THE night began with Gordon Ramsay of all people telling everyone, “Fights like this only come along once in 20 years, so we’ve got to enjoy it.” It then ended with Derek Chisora losing for the third – yes, third – time in 11 years to Tyson Fury (this time by stoppage in 10 rounds) and everybody other than Gordon Ramsay and the 60,000 other sadists at Tottenham Hotspur Stadium saying everything they were saying before the fight, only now with even more indignation.
In other words, the night began ugly and stupid and ended much the same way. In between those two points, meanwhile, as if it even matters, Tyson Fury did whatever he wanted to do in the company of Derek Chisora and Derek Chisora tried as best he could to not win the fight but complete what should be a far simpler task: landing a clean punch.
Alas, he didn’t come close to doing either, winning or landing. Worse, for those watching at home (those not stupid or brave enough to attend), and for the long-term future of Derek Chisora’s health, in his efforts to land this elusive punch Chisora would end up enduring the kind of beating redolent of Larry Holmes vs. Randall “Tex” Cobb in 1982; a beating so severe commentator Howard Cosell vowed never to cover another fight. “I wonder,” he said that night, “if that referee [Steve Crosson] understands that he is constructing an advertisement for the abolition of the very sport that he’s a part of?”
Presumably, Cosell, had he been the third man in the ring that night, would have stopped that particular massacre as early as he could. And yet, here, in the case of Fury and Chisora, despite what we had seen previously (during their first two fights), and despite what we saw in the ring on December 3, 2022, nobody – not the referee, nor, more worryingly, Chisora’s own corner – saw any reason for the fight to be stopped until two minutes and 51 seconds into the 10th round.
Scarier still, when at last the fight was stopped, we then got our biggest indication yet that the type of fans this fight targeted were not necessarily the type of fans who give a damn about the health of the two boxers involved. The sign was a sound: widespread booing. They booed, as a collective, the end of the violence. They booed the fact they would no longer be able to see a human being treated like a punch bag. They booed the fact they would have to now go home with their thirst for blood not entirely quenched the way they had hoped when earlier making the pilgrimage to North London on a cold December night.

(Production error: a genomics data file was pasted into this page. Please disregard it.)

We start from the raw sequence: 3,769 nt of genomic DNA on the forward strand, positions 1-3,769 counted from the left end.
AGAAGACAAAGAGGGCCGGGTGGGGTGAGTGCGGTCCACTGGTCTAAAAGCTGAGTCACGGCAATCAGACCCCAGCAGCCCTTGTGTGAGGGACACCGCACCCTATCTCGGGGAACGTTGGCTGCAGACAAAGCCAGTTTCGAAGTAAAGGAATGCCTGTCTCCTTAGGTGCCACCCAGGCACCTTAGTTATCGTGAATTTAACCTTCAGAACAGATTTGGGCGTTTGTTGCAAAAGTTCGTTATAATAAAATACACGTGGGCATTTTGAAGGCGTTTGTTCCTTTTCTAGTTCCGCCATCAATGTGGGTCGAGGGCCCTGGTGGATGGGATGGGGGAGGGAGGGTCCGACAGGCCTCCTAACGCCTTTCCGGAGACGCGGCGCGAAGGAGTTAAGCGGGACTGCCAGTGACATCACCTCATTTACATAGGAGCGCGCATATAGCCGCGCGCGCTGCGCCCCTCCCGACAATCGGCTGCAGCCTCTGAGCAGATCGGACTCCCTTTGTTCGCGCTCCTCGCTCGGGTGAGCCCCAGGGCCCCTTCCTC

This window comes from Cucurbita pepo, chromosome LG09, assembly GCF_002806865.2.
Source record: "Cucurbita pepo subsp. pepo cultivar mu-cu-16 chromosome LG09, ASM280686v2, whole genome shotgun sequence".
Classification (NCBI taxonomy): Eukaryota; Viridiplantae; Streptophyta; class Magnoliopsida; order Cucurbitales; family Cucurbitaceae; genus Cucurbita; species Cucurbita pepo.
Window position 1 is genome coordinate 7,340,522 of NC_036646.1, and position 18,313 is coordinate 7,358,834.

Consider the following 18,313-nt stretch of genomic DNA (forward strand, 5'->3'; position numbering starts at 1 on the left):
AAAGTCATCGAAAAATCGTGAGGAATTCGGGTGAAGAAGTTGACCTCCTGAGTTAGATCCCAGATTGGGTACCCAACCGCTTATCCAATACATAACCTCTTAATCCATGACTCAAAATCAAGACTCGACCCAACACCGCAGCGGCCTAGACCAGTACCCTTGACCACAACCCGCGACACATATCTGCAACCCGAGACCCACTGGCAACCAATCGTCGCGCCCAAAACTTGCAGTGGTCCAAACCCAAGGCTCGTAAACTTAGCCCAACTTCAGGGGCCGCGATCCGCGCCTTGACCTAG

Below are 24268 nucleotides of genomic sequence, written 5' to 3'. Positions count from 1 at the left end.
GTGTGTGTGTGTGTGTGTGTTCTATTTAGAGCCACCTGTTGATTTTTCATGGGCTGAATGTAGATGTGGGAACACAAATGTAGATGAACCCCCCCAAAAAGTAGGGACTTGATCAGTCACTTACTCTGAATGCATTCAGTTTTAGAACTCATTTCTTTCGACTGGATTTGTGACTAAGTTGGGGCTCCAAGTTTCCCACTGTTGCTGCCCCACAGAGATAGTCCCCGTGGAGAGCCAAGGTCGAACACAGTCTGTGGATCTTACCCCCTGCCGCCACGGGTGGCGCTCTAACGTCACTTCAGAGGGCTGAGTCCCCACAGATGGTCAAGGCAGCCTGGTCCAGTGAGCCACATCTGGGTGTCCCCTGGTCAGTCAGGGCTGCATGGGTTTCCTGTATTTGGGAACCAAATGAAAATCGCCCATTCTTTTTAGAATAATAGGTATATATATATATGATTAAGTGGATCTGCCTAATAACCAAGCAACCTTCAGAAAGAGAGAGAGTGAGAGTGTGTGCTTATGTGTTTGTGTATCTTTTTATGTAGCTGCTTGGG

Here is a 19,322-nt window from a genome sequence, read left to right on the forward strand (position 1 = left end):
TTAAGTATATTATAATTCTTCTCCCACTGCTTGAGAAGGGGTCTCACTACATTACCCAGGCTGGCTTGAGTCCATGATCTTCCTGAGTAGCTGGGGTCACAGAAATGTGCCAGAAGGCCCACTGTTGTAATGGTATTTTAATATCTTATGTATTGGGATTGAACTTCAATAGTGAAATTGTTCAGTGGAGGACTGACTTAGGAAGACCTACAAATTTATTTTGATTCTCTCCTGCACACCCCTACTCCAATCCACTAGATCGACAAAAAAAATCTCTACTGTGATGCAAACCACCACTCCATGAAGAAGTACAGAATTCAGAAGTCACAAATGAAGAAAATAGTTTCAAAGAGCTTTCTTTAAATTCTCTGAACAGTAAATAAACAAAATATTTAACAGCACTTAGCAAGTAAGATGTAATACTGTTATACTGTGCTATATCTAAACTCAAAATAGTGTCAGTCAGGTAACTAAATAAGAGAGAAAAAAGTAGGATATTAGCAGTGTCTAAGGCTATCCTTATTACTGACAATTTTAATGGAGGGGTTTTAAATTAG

On reflection, this reaction shouldn’t come as a surprise really. After all, to follow boxing requires an understanding of boxing and an understanding of boxing will, in turn, then lead to empathy (for the boxers mainly). If you don’t follow boxing, other than when YouTubers, influencers, or outspoken heavyweights set foot inside a ring, you are of course never going to develop the necessary understanding that will then, as a result, lead to empathy.
This, one suspects, is what allows these types of fans to watch a man like Derek Chisora, 33-13 (23), take punches round after round and somehow see the fun in it. They see him not as a boxer or human being but instead a cartoon character, an object, a larger-than-life personality with only meme potential; as disposable as everything else in their life.
On the flipside of that, however, when you’ve watched Chisora’s entire career unfold, it’s much easier to have empathy. That doesn’t mean you necessarily care about him or what happens to him (Chisora is, let’s not forget, the one behind the wheel here), nor does it mean enough for you to vehemently argue against his reasons for carrying on (all prizefighters are inherently greedy). All it means, I suppose, is that you see the method behind the madness; the damage done by the punches; the fear of retirement, perhaps the only opponent more frightening than other heavyweights. All it means is you see the devil in the eyes of those in his team who keep pushing him back in the ring for more. All it does is make nights like tonight, not unlike the two previous fights between Fury and Chisora, tough to forget – for all the wrong reasons.
As for the parasites in Chisora’s team and the fans new to the sport who understand not a thing about it, tomorrow is just another day. They will read about the concern of others on social media, or maybe listen to the concerns of others on a hundred different podcasts, and they will, as is their custom, ignore the post-fight hysteria just as they did pre-fight, when everyone, to a man, said exactly the same stuff they are pointlessly both writing and saying today.
For all those people (the carers), I guess the primary concern, amid all the faux outrage, finger-pointing and point-scoring, is this: how much of all this, in 10 years’ time, will Derek Chisora actually remember? Will he, for instance, remember the names of the people in his corner tonight who sent him back into the fire round after round with no hope of winning and only a slender hope of leaving the venue under his own steam? Will he remember the names with whom he has to split tonight’s career-best purse? Will he remember the name of his opponent and be able to recall the number of times they eventually fought each other? Will he remember the names of his children? Will he remember his own?